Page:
Date of Award
Doctor of Musical Arts
David W. Spencer
Jeff W. Cline
John W. Baur
John T. Mueller
ABSTRACT This dissertation considers the influence of modern recording technology on trumpet pedagogy. The research specifically looks at the listening habits of students and the sources they use for concepts of sound. It is hypothesized that students are attending less live performances and using recordings as their fundamental basis for a concept of sound. How much of commercially released recordings have been manipulated by recording technology? Can the listener identify when these edits have taken place? How does this effect student motivation and outcome? A survey that addresses the listening habits of students was created by the author and sent to four major universities around the United States to collect data. In addition, the author gave personal interviews to leading professionals in the fields of recording, performing, teaching, and composing. The results show that students are attending less live performances and referencing digital, online recordings more and more. The author also took part in a recording project to demonstrate the influence of digital recording technology on trumpet pedagogy. This research has led the author to reevaluate his expectations of the necessary curriculum for college music students. Additional suggestions for teachers are included to help address potential negative ramifications of the trends discovered in this research.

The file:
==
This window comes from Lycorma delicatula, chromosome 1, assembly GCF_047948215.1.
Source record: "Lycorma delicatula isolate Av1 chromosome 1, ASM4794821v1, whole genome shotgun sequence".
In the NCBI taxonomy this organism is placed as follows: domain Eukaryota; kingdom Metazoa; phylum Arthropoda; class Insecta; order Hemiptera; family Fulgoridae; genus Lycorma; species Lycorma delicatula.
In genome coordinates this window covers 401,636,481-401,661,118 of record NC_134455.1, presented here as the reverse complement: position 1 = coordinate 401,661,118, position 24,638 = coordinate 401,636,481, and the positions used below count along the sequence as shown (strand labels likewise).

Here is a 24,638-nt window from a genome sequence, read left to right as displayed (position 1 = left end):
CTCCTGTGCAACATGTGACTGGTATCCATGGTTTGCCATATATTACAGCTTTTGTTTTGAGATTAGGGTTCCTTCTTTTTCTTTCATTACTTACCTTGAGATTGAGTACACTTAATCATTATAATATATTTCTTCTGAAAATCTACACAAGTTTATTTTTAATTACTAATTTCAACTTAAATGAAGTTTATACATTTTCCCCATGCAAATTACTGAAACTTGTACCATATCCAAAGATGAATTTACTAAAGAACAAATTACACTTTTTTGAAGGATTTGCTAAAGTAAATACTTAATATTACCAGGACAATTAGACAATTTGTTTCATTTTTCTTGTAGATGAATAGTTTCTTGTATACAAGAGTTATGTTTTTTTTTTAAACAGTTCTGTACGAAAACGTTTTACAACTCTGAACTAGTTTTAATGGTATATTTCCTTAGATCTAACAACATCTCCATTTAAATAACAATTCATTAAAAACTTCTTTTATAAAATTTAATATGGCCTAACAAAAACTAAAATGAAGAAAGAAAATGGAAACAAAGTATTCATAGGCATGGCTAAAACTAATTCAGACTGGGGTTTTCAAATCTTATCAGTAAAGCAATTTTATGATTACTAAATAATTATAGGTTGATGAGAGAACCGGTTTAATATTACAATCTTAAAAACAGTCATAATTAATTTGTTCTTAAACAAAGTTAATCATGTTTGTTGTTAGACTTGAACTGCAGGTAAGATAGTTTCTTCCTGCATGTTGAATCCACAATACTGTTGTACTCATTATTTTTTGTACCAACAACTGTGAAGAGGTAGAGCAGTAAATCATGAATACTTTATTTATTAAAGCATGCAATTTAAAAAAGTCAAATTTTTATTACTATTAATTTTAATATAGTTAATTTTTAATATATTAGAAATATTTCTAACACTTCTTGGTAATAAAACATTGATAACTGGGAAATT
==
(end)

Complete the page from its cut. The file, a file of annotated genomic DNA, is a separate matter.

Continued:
dissertation or thesis originally submitted to the local University of Memphis Electronic Theses & dissertation (ETD) Repository.
Wendt, Kenneth Nathan, "The Influence of Recording Technology on Trumpet Pedagogy" (2010). Electronic Theses and Dissertations. 46.